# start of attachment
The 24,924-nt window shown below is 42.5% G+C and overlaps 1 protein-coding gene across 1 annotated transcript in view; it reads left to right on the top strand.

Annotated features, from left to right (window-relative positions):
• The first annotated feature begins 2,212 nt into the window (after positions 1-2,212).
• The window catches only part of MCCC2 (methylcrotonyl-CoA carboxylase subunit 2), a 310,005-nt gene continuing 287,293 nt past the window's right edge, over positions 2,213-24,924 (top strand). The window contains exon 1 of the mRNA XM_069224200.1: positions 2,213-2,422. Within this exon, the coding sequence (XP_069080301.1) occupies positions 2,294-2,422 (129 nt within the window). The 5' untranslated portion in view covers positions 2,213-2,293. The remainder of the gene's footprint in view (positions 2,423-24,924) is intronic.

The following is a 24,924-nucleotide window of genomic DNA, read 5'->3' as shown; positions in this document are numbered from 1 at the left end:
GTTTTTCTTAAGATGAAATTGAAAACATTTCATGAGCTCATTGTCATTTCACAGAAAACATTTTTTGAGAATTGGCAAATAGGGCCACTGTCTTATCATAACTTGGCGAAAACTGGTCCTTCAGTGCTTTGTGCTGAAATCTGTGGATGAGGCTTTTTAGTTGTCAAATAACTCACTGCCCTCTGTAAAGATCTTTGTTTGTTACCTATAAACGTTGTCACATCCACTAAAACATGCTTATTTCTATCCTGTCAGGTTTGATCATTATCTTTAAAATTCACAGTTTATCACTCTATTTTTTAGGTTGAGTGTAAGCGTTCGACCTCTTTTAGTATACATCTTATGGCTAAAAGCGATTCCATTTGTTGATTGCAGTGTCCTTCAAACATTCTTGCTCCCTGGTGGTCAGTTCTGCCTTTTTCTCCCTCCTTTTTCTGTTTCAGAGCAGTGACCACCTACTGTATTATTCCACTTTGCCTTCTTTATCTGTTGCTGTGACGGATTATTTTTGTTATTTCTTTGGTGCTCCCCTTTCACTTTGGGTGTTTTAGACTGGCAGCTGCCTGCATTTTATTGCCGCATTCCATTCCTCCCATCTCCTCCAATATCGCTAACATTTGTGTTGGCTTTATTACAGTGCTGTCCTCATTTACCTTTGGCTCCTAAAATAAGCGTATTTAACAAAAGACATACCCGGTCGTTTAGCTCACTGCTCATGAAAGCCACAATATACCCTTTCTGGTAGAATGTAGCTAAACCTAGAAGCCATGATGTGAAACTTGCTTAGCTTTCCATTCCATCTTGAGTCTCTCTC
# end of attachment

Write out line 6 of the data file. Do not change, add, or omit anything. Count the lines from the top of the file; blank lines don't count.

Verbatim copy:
GTTTTTCTTAAGATGAAATTGAAAACATTTCATGAGCTCATTGTCATTTCACAGAAAACATTTTTTGAGAATTGGCAAATAGGGCCACTGTCTTATCATAACTTGGCGAAAACTGGTCCTTCAGTGCTTTGTGCTGAAATCTGTGGATGAGGCTTTTTAGTTGTCAAATAACTCACTGCCCTCTGTAAAGATCTTTGTTTGTTACCTATAAACGTTGTCACATCCACTAAAACATGCTTATTTCTATCCTGTCAGGTTTGATCATTATCTTTAAAATTCACAGTTTATCACTCTATTTTTTAGGTTGAGTGTAAGCGTTCGACCTCTTTTAGTATACATCTTATGGCTAAAAGCGATTCCATTTGTTGATTGCAGTGTCCTTCAAACATTCTTGCTCCCTGGTGGTCAGTTCTGCCTTTTTCTCCCTCCTTTTTCTGTTTCAGAGCAGTGACCACCTACTGTATTATTCCACTTTGCCTTCTTTATCTGTTGCTGTGACGGATTATTTTTGTTATTTCTTTGGTGCTCCCCTTTCACTTTGGGTGTTTTAGACTGGCAGCTGCCTGCATTTTATTGCCGCATTCCATTCCTCCCATCTCCTCCAATATCGCTAACATTTGTGTTGGCTTTATTACAGTGCTGTCCTCATTTACCTTTGGCTCCTAAAATAAGCGTATTTAACAAAAGACATACCCGGTCGTTTAGCTCACTGCTCATGAAAGCCACAATATACCCTTTCTGGTAGAATGTAGCTAAACCTAGAAGCCATGATGTGAAACTTGCTTAGCTTTCCATTCCATCTTGAGTCTCTCTC